Professional sports love to wrap themselves in the American flag. They assume that spectators and television viewers are super patriotic and that they will appreciate their favorite sport's devotion to the spirit of nationalism and gratitude towards those who made sacrifices for our country. Every home club selects someone to sing the National Anthem before the game begins, and the flag waves on high.
It was not always so. The patriotic ritual only began in baseball during the First World War. Clubs doubled down on the nationalist spirit after the 9-11 attacks. The Red Sox regularly display an enormous flag that drapes the entire Green Monster wall in left field. They offer special discount pricing on tickets to active-duty, reserve, veteran, and retired service members and their families and recognize a veteran during each game.
The American flag is a symbol of unity in a country that is deeply divided over political and social issues. In the same way that burning the Koran or drawing cartoons of Muhammed triggers the outrage (and sometimes violence) of some devout Muslims, burning the American flag is sure to infuriate proud Americans. Symbols are meaningful.
That is why the National Association for Stock Car Auto Racing (NASCAR) took the controversial step of banning the official use of the Confederate flag (often referred to as the "battle flag") in any NASCAR activity. The reason that decision was controversial was that Southerners see themselves as NASCAR's greatest fans, and some see the flag of the failed rebellion as their treasured icon.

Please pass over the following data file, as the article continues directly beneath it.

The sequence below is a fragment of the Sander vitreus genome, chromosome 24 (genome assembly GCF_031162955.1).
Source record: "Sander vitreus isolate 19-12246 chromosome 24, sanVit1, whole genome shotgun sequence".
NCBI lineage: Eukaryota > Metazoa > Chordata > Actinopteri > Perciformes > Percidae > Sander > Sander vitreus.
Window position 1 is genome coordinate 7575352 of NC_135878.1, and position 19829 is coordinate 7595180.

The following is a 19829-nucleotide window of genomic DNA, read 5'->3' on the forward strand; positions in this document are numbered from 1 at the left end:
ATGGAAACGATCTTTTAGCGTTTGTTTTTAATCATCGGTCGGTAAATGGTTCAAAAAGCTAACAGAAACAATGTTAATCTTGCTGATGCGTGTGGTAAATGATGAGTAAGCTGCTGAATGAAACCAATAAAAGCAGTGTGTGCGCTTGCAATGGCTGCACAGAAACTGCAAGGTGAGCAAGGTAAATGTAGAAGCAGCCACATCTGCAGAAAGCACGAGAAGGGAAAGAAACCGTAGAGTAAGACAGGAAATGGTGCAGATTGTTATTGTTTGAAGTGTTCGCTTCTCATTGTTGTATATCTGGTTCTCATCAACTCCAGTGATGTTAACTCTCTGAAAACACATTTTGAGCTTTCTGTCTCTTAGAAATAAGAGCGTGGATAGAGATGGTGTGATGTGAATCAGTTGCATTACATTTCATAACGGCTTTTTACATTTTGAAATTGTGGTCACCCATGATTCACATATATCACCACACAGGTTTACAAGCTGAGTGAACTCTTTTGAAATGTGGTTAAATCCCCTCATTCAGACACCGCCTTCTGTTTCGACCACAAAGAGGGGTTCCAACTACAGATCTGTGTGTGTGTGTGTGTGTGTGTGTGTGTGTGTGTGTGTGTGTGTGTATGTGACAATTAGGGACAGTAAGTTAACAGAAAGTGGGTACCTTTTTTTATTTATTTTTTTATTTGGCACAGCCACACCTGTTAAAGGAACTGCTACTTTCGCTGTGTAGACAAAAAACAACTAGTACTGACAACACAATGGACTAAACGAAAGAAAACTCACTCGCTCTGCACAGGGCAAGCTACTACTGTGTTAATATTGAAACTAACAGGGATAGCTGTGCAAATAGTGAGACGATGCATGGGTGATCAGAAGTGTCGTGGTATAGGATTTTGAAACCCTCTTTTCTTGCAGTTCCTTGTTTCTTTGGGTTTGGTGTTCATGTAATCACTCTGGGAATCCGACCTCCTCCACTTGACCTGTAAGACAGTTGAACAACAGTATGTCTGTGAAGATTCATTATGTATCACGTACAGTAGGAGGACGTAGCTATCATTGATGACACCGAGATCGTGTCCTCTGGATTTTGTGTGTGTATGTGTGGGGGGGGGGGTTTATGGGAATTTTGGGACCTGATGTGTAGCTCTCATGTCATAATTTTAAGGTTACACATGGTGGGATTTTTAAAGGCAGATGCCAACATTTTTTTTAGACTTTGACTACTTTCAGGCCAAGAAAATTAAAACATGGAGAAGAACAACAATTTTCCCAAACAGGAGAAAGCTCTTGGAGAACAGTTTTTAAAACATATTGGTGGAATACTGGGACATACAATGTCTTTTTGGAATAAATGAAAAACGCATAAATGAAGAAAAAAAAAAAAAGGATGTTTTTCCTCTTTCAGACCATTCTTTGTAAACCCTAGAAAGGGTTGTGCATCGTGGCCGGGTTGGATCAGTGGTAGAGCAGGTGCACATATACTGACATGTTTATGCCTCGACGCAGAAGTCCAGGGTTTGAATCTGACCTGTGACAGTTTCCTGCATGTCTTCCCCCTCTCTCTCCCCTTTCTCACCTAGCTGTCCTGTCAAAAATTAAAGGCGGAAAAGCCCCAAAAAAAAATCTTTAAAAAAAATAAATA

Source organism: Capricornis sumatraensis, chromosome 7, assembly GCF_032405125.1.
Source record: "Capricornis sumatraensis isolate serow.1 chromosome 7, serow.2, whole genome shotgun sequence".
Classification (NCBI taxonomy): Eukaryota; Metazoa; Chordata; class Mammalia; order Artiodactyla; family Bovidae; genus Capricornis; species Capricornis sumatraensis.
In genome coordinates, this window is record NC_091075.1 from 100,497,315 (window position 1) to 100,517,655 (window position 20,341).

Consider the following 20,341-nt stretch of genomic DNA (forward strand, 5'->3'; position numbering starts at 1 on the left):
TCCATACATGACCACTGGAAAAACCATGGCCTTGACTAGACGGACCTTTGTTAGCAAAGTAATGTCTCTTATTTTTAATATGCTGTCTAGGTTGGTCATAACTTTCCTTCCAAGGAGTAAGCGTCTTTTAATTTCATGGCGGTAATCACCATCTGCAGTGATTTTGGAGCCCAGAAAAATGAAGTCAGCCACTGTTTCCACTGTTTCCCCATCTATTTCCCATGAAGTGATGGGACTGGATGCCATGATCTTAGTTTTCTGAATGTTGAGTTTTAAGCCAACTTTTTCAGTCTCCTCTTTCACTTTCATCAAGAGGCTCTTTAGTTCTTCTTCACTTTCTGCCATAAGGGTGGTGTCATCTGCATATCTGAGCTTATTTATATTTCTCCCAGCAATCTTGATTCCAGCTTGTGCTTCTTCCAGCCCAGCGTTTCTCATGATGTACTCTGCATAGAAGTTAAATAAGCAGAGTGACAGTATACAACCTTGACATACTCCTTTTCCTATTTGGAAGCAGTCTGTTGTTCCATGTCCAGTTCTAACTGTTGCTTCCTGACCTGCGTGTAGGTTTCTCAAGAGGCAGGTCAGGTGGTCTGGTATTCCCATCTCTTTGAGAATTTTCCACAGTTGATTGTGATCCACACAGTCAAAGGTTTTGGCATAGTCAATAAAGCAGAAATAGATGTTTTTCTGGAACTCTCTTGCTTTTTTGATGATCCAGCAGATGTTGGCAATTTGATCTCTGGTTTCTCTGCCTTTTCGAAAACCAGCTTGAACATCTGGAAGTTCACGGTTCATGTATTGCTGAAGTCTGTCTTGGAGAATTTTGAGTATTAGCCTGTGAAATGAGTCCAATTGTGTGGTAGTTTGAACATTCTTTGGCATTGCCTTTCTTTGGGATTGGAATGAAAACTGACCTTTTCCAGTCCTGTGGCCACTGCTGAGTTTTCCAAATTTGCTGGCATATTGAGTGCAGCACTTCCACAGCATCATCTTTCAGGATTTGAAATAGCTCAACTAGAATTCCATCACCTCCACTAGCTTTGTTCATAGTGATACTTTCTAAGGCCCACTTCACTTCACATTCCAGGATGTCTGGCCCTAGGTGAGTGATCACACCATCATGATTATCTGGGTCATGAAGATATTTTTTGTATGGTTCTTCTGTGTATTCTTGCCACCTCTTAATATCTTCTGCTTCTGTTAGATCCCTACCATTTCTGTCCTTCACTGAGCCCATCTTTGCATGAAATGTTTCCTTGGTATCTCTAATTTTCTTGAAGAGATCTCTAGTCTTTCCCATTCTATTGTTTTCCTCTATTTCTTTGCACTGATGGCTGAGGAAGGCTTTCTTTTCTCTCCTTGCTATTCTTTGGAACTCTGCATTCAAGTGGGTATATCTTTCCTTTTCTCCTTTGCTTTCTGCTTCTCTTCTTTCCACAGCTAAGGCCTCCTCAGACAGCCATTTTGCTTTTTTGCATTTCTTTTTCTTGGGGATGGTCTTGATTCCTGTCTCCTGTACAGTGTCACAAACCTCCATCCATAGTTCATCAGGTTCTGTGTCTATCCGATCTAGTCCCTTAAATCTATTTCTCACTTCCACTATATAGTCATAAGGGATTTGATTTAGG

In response to the Charleston massacre of nine bible-studying churchgoers, Americans of all political persuasions saw the connection between the alleged perpetrator and the Confederate flag. Although persons of color have long appreciated the hateful implications of the stars and bars, it took a national tragedy to open the eyes of many of their brethren.
NASCAR has urged its avid followers not to bring the Confederate flag to their races: "[W]e are asking our fans and partners to join us in a renewed effort to create an all-inclusive, even more welcoming atmosphere for all who attend our events." It will be interesting to see if the hardcore comply.
Those who now understand the secondary meaning of the Confederate flag, as a symbol of slavery and the continued patterns of racial domination, originally may have intended no harm. But by continuing to wave their dastardly symbol, they have chosen sides in this battle. While amajority of Americans may still see the flag only as a symbol of Southern pride, it is much worse than that. Every region of the country should be proud, but not at the expense of their fellow citizens.
Sports and politics have long been intertwined, and the flag dispute is but the latest example. In 1937 and 1938, when boxing was the most popular sport in the world, Joe Louis and Max Schmelling fought two bouts in sold-out Yankee stadium. Many Americans, particularly those of Southern heritage, had real problems rooting for the black son of a sharecropper. They knew, however, that his opponent was a German favorite of Der Fuehrer, and they had no trouble recognizing the evil lurking behind the swastika. Louis lost the first match, but prevailed in the second. Americans hoped it was a portend of the war against the Nazis that was soon to break out.
For African Americans, the Confederate flag is as odious a symbol of racial hatred as the Nazi flag. All Americans may not yet appreciate that fact, but NASCAR does. This weekend, Daytona Speedway has offered those patrons who bring the stars and bars to the race the opportunity to exchange it for the stars and stripes. The Civil War is over.